Sinai Synagogue, Shabbat AM, January 21, 2017
Rabbi Michael Friedland
It is quite amazing that this Shabbat of the Inauguration of a new President coincides with the opening of the book of Exodus. For as we know Exodus opens with the ominous line: VaYakom Melekh hadash al Mitzrayim asher lo yada et Yosef : “A new King arose over Egypt who did not know Joseph”. Let’s hope the subsequent history of the new President turns out better than that of the new King.
But if the new King knew not Joseph, that is, a new Egyptian King who did not recognize the positive attributes and contributions of Joseph and the Jewish people, well, there must have been an old King who did know and recognize the contributions of the Israelite immigrants to Egypt. And for the last eight years we in the United States, and especially the Jewish community, have been blessed to have had a President who did know the Jewish community. Obama considered Jews among his mentors and closest friends and advisors; the journalist Jeffrey Goldberg referred to him as the first Jewish President. Whether or not it makes sense to claim him as the first Jewish President, I suggest that he is probably the first President to be a true Zionist.
This is a very important claim because of the many atrocious attacks thrown at this President, the most malignant canard was that President Obama was an enemy of the Jewish people and hated Israel. It seems that this canard pained him very much. Not only because it was not true – all Presidents weather harsh attacks on their character and personalities – but because more than any previous President his support for Israel stemmed from his deep belief in the power and meaning of Zionism.
Every president of the United States has supported Israel. Some like Bill Clinton had a deep affinity for Jews. But for most, the support for Israel was strategic - serving American interests in the Middle East. Even known anti-Semites like Richard Nixon saved Israel when Israel was in danger of losing the Yom Kippur War. President Obama’s administration was no different in this regard. Before President Obama left office he agreed to a $38 billion military aid package over the next 10 years, making it the largest bilateral military aid package ever, which includes $5 billion for missile defense, additional F-35 joint strike fighters and increased mobility for its ground forces. President Obama, unlike President Bush, has been an enthusiastic supporter of the development and production of the Iron Dome project, so crucial to Israel’s defense.
But that is what all Presidents do even if they don’t get along with their Israeli counterparts. Obama is different because Obama is a Zionist.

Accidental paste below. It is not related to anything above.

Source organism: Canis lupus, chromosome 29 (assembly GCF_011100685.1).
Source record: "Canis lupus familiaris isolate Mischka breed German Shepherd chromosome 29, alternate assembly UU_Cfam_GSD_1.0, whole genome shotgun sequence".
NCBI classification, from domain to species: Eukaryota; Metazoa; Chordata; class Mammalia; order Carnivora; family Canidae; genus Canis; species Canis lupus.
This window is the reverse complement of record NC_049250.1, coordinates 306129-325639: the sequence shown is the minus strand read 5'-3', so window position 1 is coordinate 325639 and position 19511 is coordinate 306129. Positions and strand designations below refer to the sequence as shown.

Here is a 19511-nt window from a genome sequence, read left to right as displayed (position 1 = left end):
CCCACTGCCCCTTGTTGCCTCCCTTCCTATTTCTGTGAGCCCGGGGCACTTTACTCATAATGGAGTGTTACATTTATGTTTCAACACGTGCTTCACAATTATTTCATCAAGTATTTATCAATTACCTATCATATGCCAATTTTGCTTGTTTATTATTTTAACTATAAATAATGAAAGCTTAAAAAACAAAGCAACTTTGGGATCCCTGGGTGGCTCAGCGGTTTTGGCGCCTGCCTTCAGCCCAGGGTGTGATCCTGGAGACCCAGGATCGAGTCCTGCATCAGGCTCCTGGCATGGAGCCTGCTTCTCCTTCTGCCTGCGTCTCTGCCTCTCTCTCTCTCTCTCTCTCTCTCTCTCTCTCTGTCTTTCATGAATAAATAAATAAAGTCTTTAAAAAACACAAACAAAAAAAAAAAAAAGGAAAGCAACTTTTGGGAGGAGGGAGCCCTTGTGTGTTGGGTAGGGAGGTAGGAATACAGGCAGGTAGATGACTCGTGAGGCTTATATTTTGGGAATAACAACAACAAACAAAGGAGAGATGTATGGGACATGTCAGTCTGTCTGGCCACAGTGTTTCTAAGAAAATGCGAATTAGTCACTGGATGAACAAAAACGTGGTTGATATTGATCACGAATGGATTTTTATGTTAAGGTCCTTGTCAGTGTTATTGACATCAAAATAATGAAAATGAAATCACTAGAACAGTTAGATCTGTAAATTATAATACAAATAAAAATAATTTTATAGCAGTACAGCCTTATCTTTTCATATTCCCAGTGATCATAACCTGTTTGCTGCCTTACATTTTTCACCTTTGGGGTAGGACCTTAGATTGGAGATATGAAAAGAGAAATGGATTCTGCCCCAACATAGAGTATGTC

Before I make my case, it is important to define our terms.
What is Zionism? Unfortunately most people assume that Zionism is what the government of Benjamin Netanyahu says is right for Israel. But considering that the current Israeli government is not allowing Conservative Jewish converts from South America or Africa to enter the country – that is, not allowing them to enter the country, not questioning their right to make aliyah, just not allowing them to receive visas to enter– it is hard to argue that this current government embodies the highest values of Zionism. (*note – this sermon was written before the Israeli government under internal and world pressure allowed these converts to enter Israel, thank God)
Zionism has many schools of thought. Developing from our age old Jewish dream of returning to the Land of Israel, modern Zionism grew out of nationalist and neo-messianic movements in the mid-19th century. Look, Zionism is a Jewish ideology, so, of course, there are multiple opinions. But at its core Zionism was a movement that insisted the Jewish people had a right to self-determination and sovereignty in its ancient homeland. The ideals of justice and morality were seen as essential to many Zionist thinkers. According to the picture drawn by Zionists such as the historian Ben Zion Dinur, it was Messianism, a secular Messianism, that was the primary element of modern Zionism. The movement evoked the dream of an end of days, a release from Exile, and the consummation of Jewish history. (Hertzberg, “Introduction”, The Zionist Idea, p. 18) The creation of Israel was a modern Hanukah story with Zionists playing the role of the Maccabees.
Cultural Zionists such as Ahad HaAm saw in Zionism a path to the transformation of Judaism. “Of all the great aims to which Zionism aspires for the time being, it is within our powers to draw near…to only one…the moral aim. We must liberate ourselves from inner slavery, from the degradation of the spirit caused by assimilation, and we must strengthen our national unity until we become capable and worthy of a future life of honor and freedom. (from “The First Zionist Congress”, in The Jew in the Modern World) Ahad HaAm’s Judaism was a vision of the prophetic ideal updated for modern consciousness.
Rabbi Abraham Isaac Kook, the chief rabbi of Palestine, saw the growing Zionist movement, led by secularists as a sign of the advent of traditional Mashiachtzeit: “All the civilizations of the world will be renewed by the renaissance of our spirit… The active power of Abraham's blessing to all the peoples of the world will become manifest, and it will serve as the basis of our renewed creativity and Eretz Israel.( from Abraham Isaac Kook:”The War”, The Zionist Idea, p.22)
Louis Brandeis writing at about the same time in the United States, praised his coreligionists overcoming horrific hardships to rebuilding the Holy Land, comparing it to the creation of the United States, and referred to the Zionists as the “Jewish Pilgrim Fathers”.